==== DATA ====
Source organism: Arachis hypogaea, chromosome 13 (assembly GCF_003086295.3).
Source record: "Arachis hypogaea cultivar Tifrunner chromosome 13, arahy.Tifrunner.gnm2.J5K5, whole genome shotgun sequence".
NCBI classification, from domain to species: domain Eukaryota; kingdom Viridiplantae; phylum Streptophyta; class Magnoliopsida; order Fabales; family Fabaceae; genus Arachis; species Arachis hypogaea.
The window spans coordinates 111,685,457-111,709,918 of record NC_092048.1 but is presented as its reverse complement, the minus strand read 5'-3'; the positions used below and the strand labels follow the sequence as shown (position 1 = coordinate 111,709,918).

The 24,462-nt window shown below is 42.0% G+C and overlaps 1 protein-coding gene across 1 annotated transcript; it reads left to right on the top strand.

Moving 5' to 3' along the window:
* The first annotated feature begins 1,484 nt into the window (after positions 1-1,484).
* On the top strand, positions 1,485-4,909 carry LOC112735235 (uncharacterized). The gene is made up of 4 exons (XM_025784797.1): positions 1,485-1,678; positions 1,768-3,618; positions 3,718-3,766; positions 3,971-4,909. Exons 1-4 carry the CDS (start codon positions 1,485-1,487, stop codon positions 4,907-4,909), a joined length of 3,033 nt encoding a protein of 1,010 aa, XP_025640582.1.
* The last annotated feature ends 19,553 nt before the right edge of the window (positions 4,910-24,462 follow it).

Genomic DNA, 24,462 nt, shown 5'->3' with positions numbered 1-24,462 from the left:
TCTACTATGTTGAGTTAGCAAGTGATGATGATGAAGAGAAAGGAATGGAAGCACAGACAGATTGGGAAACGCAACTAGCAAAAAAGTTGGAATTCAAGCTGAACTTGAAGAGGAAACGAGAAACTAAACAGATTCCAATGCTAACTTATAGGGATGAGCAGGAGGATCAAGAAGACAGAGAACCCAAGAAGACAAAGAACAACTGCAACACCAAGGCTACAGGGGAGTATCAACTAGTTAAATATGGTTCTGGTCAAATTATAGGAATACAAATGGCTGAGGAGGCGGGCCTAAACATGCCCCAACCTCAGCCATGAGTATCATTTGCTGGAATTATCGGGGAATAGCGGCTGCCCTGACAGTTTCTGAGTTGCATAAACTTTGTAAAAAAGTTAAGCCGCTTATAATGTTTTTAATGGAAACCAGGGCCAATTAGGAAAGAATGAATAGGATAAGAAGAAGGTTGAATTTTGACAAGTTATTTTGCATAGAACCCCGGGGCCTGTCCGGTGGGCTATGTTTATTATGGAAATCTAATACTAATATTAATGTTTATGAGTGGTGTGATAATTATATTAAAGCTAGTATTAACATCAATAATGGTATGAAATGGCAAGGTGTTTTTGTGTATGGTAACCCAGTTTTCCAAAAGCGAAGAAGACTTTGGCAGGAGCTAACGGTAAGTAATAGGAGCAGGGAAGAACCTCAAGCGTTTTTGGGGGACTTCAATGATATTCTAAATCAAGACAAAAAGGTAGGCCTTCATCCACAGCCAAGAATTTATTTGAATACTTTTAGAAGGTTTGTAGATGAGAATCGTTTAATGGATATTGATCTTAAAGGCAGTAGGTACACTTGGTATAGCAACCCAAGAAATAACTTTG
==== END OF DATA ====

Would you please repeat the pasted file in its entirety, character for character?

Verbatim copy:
Source organism: Arachis hypogaea, chromosome 13 (assembly GCF_003086295.3).
Source record: "Arachis hypogaea cultivar Tifrunner chromosome 13, arahy.Tifrunner.gnm2.J5K5, whole genome shotgun sequence".
NCBI classification, from domain to species: domain Eukaryota; kingdom Viridiplantae; phylum Streptophyta; class Magnoliopsida; order Fabales; family Fabaceae; genus Arachis; species Arachis hypogaea.
The window spans coordinates 111,685,457-111,709,918 of record NC_092048.1 but is presented as its reverse complement, the minus strand read 5'-3'; the positions used below and the strand labels follow the sequence as shown (position 1 = coordinate 111,709,918).

The 24,462-nt window shown below is 42.0% G+C and overlaps 1 protein-coding gene across 1 annotated transcript; it reads left to right on the top strand.

Moving 5' to 3' along the window:
* The first annotated feature begins 1,484 nt into the window (after positions 1-1,484).
* On the top strand, positions 1,485-4,909 carry LOC112735235 (uncharacterized). The gene is made up of 4 exons (XM_025784797.1): positions 1,485-1,678; positions 1,768-3,618; positions 3,718-3,766; positions 3,971-4,909. Exons 1-4 carry the CDS (start codon positions 1,485-1,487, stop codon positions 4,907-4,909), a joined length of 3,033 nt encoding a protein of 1,010 aa, XP_025640582.1.
* The last annotated feature ends 19,553 nt before the right edge of the window (positions 4,910-24,462 follow it).

Genomic DNA, 24,462 nt, shown 5'->3' with positions numbered 1-24,462 from the left:
TCTACTATGTTGAGTTAGCAAGTGATGATGATGAAGAGAAAGGAATGGAAGCACAGACAGATTGGGAAACGCAACTAGCAAAAAAGTTGGAATTCAAGCTGAACTTGAAGAGGAAACGAGAAACTAAACAGATTCCAATGCTAACTTATAGGGATGAGCAGGAGGATCAAGAAGACAGAGAACCCAAGAAGACAAAGAACAACTGCAACACCAAGGCTACAGGGGAGTATCAACTAGTTAAATATGGTTCTGGTCAAATTATAGGAATACAAATGGCTGAGGAGGCGGGCCTAAACATGCCCCAACCTCAGCCATGAGTATCATTTGCTGGAATTATCGGGGAATAGCGGCTGCCCTGACAGTTTCTGAGTTGCATAAACTTTGTAAAAAAGTTAAGCCGCTTATAATGTTTTTAATGGAAACCAGGGCCAATTAGGAAAGAATGAATAGGATAAGAAGAAGGTTGAATTTTGACAAGTTATTTTGCATAGAACCCCGGGGCCTGTCCGGTGGGCTATGTTTATTATGGAAATCTAATACTAATATTAATGTTTATGAGTGGTGTGATAATTATATTAAAGCTAGTATTAACATCAATAATGGTATGAAATGGCAAGGTGTTTTTGTGTATGGTAACCCAGTTTTCCAAAAGCGAAGAAGACTTTGGCAGGAGCTAACGGTAAGTAATAGGAGCAGGGAAGAACCTCAAGCGTTTTTGGGGGACTTCAATGATATTCTAAATCAAGACAAAAAGGTAGGCCTTCATCCACAGCCAAGAATTTATTTGAATACTTTTAGAAGGTTTGTAGATGAGAATCGTTTAATGGATATTGATCTTAAAGGCAGTAGGTACACTTGGTATAGCAACCCAAGAAATAACTTTG